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Monday, June 24, 2024

Thumbs down for curfew in Norway

Justice Minister Monica Mæland confirmed on Wednesday that the government won’t resort to curfews to control Corona virus infection, at least not now. She defended the government’s need to explore the option, however, after that decision alone was met with widespread criticism during a hearing round that just ended.

Justic Minister Monica Mæland, shown here speaking at Wednesday’s press conference, stressed that the government won’t be imposing any curfew at present. PHOTO:

Mæland said at a press conference Wednesday that the prospect of curfews has, “understandably enough, generated lots of response and much debate.” She also said that some interested parties have asked for more time to respond and received extensions of the Sunday deadline.

“We will work through all the response before we eventually send a proposal (regarding curfews) to the Parliament,” Mæland said.

She quickly added that “no curfew (called portforbud in Norwegian) will be imposed now,” but stressed that it was important to examine the legal foundation for curfews if the Corona situation becomes much more serious.

“Our job is to think through the worst possible scenarios,” Mæland said, “but we hope they never occur.”

Health officials disagree among themselves
Some state health officials, including Health Director Bjørn Guldvog, think the Parliament should grant authority to impose curfews if deemed necessary. “Situations can arise in which the public health is threatened and it’s not possible to address it with other measures,” Guldvog told Norwegian Broadcasting (NRK) in explaining why his state directorate supports the proposal to make changes in Norway’s infection protection law. Allowing curfews, he thinks, could be useful as a new tool for handling the pandemic.

He thus thinks the government should be able to forbid anyone and everyone from gathering in public places as a means of preventing the spread of infection. He stressed that could only happen if a curfew is determined to be “strictly necessary.”

Many others including the state public health institute FHI, a long list of top politicians, professors and even the police are skeptical if not firmly opposed. FHI doesn’t think curfews would help hinder infection very much, while other objections are more dramatic. “You’d be sending a signal to folks that their homes could be used as a prison,” Trine Skei Grande, leader of the Liberal Party and a former government minister, told NRK.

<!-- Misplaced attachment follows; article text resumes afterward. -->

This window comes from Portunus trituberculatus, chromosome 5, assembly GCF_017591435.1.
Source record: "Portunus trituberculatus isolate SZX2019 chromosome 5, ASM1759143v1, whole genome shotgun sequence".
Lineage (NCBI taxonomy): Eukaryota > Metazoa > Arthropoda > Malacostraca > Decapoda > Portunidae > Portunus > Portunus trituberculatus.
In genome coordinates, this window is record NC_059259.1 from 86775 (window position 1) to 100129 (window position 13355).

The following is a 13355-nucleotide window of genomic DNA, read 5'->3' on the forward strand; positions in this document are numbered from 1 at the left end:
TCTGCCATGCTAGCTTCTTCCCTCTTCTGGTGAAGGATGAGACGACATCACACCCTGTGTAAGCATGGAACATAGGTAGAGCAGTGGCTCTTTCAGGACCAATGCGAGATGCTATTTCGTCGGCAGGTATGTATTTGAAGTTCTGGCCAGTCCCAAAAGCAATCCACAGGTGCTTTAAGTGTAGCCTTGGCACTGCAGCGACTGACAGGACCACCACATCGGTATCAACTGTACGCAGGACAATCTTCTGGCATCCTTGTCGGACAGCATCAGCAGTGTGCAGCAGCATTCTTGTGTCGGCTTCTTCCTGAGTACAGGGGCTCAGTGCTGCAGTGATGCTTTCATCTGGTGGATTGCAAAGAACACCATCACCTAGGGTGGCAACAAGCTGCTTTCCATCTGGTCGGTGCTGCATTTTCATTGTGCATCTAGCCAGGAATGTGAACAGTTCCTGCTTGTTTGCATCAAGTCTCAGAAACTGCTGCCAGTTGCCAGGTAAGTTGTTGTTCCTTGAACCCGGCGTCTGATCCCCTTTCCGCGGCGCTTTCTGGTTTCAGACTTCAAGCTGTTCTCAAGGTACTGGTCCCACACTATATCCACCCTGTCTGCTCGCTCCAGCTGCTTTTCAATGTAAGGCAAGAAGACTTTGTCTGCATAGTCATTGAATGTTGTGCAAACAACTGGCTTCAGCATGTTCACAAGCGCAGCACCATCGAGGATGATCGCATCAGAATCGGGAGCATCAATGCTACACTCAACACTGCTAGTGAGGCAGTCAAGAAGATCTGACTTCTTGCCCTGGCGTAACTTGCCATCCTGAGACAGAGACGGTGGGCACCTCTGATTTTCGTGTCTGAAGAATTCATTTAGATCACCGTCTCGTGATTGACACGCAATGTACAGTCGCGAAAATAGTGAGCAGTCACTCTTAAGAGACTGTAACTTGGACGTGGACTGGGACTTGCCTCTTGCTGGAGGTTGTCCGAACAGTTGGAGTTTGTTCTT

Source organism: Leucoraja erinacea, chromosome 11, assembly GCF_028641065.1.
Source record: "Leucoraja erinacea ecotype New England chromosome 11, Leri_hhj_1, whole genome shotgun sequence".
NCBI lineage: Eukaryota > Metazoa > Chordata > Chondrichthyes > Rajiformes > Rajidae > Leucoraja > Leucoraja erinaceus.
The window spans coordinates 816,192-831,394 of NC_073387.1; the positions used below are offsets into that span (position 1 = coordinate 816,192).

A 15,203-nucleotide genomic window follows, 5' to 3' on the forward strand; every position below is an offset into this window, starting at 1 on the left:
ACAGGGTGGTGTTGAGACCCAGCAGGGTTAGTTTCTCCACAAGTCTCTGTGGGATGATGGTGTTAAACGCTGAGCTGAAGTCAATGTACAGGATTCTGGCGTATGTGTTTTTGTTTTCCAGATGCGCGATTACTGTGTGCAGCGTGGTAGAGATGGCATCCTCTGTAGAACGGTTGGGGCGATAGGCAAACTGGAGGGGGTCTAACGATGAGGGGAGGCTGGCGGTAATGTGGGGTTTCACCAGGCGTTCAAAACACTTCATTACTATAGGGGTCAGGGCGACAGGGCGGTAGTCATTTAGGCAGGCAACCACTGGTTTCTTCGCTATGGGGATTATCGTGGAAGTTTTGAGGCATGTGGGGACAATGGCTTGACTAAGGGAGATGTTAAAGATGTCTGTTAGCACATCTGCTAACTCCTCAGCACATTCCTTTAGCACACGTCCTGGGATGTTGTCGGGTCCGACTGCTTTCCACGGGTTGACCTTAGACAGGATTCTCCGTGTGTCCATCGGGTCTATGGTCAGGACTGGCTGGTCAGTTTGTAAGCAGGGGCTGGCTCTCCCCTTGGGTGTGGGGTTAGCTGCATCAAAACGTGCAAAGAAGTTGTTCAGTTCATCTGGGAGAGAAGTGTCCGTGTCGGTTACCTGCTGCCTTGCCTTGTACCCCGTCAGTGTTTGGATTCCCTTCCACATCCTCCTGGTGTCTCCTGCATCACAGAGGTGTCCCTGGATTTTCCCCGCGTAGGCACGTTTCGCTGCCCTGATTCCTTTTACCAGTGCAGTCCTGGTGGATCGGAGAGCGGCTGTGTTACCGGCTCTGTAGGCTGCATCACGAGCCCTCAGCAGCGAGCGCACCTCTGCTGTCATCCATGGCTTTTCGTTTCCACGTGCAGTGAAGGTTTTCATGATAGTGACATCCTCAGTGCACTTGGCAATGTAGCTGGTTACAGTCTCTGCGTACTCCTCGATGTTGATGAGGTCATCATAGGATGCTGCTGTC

Could weaken public confidence
The police, meanwhile, contended in a written response during the hearing process, that curfews amount to “a violation of the general contract in Norway between the authorities and citizens that’s based on mutual trust.” Police officials also worry that the challenges involved in enforcing curfews could weaken public confidence in the police.

Several other countries in Europe have used curfews as a means of battling the Corona virus, including Turkey, France and Greece. Grande contended that many have had problems with both enforcement and consenquences, even though ambassadors of European countries that have imposed curfews defend the practice. Some ambassadors in Norway have seemed offended by the Norwegian debate over curfews, especially after several Norwegian professors noted how most of the countries imposing curfews have undergone periods of dictatorship.

‘Extreme measure’
Newspaper Aftenposten editorialized against curfews on Wednesday, given all the harsh criticism and one local lawyer’s assertion that a curfew “would be an extreme measure” the likes of which hasn’t been seen in Norway since the Nazi German occupation during World War II. Aftenposten, Norway’s largest newspaper, also can’t see an infection situation where invasive measures already imposed in Norway wouldn’t help.

“The public has so far dealt well with all the infection prevention measures,” Aftenposten wrote. “There hasn’t been any major opposition to them and confidence in the authorities remains high. That’s good.” There’s thus no pressing need for curfews, the paper editorialized.

“It was correct to draft the possibility, but making curfews a tool when opposition is so strong can contribute to weakening public confidence both in the authorities and the infection prevention measures,” Aftenposten concluded. “The proposal should therefore be set aside.” Berglund



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